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Education is more than study credits

Through quality, commitment and personal contact in our education, we aim to ensure that students develop into critically-minded scholars capable of taking on responsible positions that make a positive contribution to society. Therefore, deliberate choices were made in 2022 about the use of digital resources and the shape of education on campus. Below is an overview of the key developments in education, including some collaborations.

1. Developments in education

Quality assurance

No study programmes were inspected in 2022. The re-assessment of the Bachelor’s programmes in Theology and Religious Studies and the Master’s programme in Theology & Religious Studies took place in early November. The assessment panel expressed an intention to issue a positive decision, and a positive final assessment report is expected in early 2023.

Based on the quality summaries produced by the faculties in 2021, a quality summary covering all faculties was produced in early 2022. This Quality in View report was prepared to provide input for internal discussion on the further development of the quality assurance system. In November, we organised three sessions on educational innovation and quality culture as part of this process. The sessions were well attended by a diverse group of engaged staff from all faculties. The outcome of these sessions will be used to further develop the quality assurance system and prepare for the institutional audit quality assurance in 2025.

Effects of the coronavirus pandemic

The changes to education necessitated by the coronavirus pandemic revealed how the use of digital resources can add value to education, and also the added value of education on campus. In 2022, several study programmes revised certain courses and training programmes. In doing so, deliberate choices were made about the use of digital resources and the shape of education on campus. Other forms of assessment were also frequently given more concrete content. In the educational vision that will be ready in draft form by mid-2023, these lessons learned will be developed into longer-term themes.

2. Education for a more sustainable world


Our ambition is that all students will come into contact with sustainability-related issues in their own discipline. Students who want more have access to a broad and multidisciplinary range of courses, also at other faculties.

Our own sustainability plan

In 2022, work continued on integrating sustainability into education at Radboud University. Within each faculty, this is shaped to suit the respective study programmes, and sustainability issues are woven into the compulsory curriculum. For instance, the principles of ‘planetary health’ are increasingly appearing in medical education, law studies address topics such as liability for climate change, psychology students learn about sustainable behaviour, and sustainable digitalisation is becoming a topic in IT study programmes. Sustainability is also increasingly reflected in the philosophy education required for all students. The aim is for every student to understand the relationship between their own study programme and sustainability issues. The Faculty of Philosophy, Theology and Religious Studies has become the first faculty to include this in their learning outcomes.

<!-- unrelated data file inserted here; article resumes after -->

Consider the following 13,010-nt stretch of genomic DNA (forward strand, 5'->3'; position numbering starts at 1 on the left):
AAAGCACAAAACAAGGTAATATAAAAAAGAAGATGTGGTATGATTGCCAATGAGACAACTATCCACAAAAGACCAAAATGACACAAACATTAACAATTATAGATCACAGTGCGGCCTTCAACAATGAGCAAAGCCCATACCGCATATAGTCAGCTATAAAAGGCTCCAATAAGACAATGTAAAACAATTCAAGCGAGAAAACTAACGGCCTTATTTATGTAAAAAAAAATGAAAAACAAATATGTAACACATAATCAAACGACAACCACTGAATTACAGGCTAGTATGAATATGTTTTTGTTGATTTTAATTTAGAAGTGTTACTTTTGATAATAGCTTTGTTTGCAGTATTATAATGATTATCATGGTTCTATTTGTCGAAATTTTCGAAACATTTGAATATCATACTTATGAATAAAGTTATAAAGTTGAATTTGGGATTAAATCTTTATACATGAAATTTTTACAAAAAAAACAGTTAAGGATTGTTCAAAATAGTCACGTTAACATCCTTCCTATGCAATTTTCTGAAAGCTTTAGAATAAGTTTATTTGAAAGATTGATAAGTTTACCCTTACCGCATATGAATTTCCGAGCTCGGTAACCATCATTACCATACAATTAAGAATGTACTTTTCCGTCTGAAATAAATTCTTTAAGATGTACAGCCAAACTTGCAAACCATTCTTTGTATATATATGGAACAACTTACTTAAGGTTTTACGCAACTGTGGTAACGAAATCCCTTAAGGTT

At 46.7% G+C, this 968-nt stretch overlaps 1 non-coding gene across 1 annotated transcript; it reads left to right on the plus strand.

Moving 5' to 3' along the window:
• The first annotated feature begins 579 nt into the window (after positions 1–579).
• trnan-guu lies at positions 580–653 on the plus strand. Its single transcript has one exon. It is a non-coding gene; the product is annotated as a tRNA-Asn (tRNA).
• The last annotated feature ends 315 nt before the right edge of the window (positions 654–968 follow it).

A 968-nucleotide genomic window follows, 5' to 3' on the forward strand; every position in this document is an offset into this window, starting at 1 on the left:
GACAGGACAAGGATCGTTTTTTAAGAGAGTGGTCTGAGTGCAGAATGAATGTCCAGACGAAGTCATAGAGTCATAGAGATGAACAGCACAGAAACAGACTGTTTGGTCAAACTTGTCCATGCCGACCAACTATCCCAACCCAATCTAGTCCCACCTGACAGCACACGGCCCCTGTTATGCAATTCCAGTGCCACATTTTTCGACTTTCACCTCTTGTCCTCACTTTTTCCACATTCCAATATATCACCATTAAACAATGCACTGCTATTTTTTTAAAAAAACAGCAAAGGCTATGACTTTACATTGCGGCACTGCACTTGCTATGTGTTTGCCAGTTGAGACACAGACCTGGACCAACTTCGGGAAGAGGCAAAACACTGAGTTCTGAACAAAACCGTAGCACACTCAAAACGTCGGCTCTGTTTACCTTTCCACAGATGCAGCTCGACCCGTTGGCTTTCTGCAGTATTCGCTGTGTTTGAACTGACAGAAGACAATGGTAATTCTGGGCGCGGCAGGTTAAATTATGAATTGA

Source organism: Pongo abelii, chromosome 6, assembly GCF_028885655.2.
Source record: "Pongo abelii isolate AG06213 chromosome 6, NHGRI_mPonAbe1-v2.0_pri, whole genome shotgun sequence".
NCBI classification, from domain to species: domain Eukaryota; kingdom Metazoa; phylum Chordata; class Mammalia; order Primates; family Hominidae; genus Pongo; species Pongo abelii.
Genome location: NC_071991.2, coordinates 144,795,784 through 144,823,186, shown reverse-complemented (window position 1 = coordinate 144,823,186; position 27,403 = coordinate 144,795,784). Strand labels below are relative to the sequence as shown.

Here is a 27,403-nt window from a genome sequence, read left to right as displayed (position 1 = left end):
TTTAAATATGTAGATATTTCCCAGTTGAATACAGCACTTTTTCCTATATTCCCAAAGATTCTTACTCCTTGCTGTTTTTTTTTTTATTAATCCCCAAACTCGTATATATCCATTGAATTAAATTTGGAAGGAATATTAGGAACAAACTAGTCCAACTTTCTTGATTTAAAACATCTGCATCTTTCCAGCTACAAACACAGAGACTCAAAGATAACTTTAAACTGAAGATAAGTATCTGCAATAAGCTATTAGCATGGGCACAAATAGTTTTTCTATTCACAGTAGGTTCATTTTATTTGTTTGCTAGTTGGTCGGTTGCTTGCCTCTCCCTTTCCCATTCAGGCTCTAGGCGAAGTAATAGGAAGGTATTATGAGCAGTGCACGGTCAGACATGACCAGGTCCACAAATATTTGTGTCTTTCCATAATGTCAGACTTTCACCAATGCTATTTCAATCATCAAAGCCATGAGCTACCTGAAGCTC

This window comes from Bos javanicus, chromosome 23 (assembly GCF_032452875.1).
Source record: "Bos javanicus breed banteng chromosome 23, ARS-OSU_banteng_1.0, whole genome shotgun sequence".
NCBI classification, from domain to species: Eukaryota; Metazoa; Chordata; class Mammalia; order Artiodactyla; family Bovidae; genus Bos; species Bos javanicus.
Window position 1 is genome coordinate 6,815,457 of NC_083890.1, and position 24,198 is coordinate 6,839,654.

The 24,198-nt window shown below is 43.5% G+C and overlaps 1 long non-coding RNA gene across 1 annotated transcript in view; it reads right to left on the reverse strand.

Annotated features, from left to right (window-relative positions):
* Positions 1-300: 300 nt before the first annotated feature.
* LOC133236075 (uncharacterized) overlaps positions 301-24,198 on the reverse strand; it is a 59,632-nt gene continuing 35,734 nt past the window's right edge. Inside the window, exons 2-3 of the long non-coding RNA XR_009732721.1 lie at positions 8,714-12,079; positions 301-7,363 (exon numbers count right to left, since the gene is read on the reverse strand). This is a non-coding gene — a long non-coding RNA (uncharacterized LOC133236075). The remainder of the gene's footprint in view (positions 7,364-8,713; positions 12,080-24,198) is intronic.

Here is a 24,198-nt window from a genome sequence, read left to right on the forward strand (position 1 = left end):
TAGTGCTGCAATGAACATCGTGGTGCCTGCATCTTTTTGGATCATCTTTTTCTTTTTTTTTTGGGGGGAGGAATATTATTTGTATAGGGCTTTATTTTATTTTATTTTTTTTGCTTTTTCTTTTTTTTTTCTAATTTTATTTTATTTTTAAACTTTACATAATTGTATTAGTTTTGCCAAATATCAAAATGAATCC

Additional in-depth courses

Students who want to delve further into sustainability topics can choose from an increasing number of elective courses and study programmes, presented in a convenient online overview. Meanwhile, more than half (55%) of undergraduates have taken one or more of these in-depth courses. If a student takes at least 21 ECTS of these courses and dedicates their thesis research to a sustainability topic, they can request a sustainability certificate from the Faculty of Science or Nijmegen School of Management. The certificate will also become available from the Faculty of Philosophy, Theology and Religious Studies and the Faculty of Social Sciences in the near future. In the first phase, 45 students earned this certificate. Opportunities for in-depth study can also be found in the Radboud Green Office’s Living Labs and in various sustainability-focused projects from the Honours Academy. These are not limited to Radboud students: in the Healthy Circularity campus hub, Radboud students work via the Honours Academy with students from HAN and ROC on sustainability issues in the region.


Over the coming years, the integration of sustainability in education will get an extra boost from the Comenius Leadership project: You Have a Part to Play: Higher Education for Sustainability. Students and lecturers from various study programmes, together with ArtEZ University of the Arts, are working on teaching methods that help students become aware of the complex issues involved in the United Nations Sustainable Development Goals.

3. Making an impact through education with our partners


Our ambition is to take a multidisciplinary and interdisciplinary approach to solving diverse issues of social relevance.

Radboud-Glasgow Collaboration Fund

In 2022, 15 Radboud colleagues, together with their counterparts from Glasgow, submitted a proposal to the Radboud-Glasgow Collaboration Fund for funding collaborative projects in Research and Learning & Teaching. Seven of these colleagues, from five Radboud faculties, were awarded up to £20,000 for implementation. In May, staff from the University of Glasgow’s Research Office and Radboud University’s Research & Impact Strategy presented a joint paper at the European Association of Research Managers & Administrators conference (EARMA) on how to support partnership development in higher education. A virtual networking event was also organised to match researchers from both institutions working on sustainability topics. In August, it was announced that an Erasmus Mundus Joint Master proposal for the implementation of the joint Master’s programme in Education in Museums and Heritage with Glasgow as consortium leader could count on a €5,400,000 grant from the European Commission. Two brainstorming events took place in autumn 2022. These looked back at the past four years and looked ahead to a possible extension of the Radboud-Glasgow partnership from May 2023.

Collaboration agreement between Maastricht University and Radboud University